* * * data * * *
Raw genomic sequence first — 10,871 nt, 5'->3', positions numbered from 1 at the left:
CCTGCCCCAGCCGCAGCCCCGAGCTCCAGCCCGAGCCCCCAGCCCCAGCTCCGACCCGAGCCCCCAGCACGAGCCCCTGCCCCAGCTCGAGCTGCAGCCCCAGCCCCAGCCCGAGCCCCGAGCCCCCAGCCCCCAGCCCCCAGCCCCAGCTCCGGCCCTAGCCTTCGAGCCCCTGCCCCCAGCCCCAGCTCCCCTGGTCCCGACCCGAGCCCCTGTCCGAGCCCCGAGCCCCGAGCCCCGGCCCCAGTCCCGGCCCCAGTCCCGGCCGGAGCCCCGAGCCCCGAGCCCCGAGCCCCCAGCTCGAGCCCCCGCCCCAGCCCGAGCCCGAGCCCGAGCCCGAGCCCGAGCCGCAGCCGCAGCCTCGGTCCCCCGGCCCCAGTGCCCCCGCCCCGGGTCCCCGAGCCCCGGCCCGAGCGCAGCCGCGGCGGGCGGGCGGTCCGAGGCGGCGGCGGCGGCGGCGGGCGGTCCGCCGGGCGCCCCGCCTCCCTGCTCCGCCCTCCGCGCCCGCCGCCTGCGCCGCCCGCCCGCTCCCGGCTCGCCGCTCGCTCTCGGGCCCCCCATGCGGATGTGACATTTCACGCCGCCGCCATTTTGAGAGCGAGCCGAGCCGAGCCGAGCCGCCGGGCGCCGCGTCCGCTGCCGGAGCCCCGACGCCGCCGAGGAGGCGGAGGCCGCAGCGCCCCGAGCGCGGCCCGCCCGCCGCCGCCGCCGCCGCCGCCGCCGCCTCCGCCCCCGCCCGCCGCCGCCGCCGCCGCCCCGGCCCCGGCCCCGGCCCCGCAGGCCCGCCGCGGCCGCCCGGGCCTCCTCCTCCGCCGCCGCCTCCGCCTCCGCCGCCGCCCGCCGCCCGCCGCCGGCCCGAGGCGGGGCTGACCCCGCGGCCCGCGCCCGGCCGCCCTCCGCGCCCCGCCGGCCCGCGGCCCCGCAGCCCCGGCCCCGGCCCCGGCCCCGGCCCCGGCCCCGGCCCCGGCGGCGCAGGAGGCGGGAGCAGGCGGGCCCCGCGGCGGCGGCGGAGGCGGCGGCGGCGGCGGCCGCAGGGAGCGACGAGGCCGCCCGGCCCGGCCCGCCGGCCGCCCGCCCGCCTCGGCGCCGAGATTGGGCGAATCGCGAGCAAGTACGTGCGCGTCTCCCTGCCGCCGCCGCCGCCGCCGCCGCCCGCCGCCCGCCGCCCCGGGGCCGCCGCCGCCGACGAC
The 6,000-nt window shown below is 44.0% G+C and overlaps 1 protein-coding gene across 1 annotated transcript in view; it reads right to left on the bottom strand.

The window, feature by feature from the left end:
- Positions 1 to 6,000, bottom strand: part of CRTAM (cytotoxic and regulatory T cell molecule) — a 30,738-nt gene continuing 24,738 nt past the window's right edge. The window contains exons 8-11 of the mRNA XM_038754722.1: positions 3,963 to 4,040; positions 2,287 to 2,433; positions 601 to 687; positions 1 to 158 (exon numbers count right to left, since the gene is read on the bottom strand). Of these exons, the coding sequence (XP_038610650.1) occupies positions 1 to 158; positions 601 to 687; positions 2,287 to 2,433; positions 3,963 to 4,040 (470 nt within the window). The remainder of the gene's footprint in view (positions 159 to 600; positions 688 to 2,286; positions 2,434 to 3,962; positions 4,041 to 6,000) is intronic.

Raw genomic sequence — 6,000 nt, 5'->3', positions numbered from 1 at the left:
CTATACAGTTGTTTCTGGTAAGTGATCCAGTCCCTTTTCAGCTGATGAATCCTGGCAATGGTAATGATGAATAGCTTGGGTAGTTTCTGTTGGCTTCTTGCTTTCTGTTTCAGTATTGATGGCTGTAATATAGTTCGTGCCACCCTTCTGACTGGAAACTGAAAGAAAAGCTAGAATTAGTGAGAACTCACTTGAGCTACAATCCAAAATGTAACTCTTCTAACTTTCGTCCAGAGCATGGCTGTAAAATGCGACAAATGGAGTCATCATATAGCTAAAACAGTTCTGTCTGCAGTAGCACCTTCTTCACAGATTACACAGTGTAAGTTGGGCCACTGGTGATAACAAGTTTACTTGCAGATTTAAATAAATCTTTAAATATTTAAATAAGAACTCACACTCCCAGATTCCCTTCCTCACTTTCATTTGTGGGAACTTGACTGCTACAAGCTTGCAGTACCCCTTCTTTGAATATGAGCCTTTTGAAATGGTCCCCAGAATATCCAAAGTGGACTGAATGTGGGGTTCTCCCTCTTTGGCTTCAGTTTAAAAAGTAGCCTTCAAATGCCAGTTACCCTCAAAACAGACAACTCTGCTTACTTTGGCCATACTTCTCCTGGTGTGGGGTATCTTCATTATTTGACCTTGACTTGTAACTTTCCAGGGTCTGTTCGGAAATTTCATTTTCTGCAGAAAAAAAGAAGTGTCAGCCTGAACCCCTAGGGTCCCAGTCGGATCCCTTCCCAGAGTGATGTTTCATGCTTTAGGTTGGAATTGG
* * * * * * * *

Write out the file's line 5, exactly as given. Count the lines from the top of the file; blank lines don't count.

- Positions 1 to 6,000, bottom strand: part of CRTAM (cytotoxic and regulatory T cell molecule) — a 30,738-nt gene continuing 24,738 nt past the window's right edge. The window contains exons 8-11 of the mRNA XM_038754722.1: positions 3,963 to 4,040; positions 2,287 to 2,433; positions 601 to 687; positions 1 to 158 (exon numbers count right to left, since the gene is read on the bottom strand). Of these exons, the coding sequence (XP_038610650.1) occupies positions 1 to 158; positions 601 to 687; positions 2,287 to 2,433; positions 3,963 to 4,040 (470 nt within the window). The remainder of the gene's footprint in view (positions 159 to 600; positions 688 to 2,286; positions 2,434 to 3,962; positions 4,041 to 6,000) is intronic.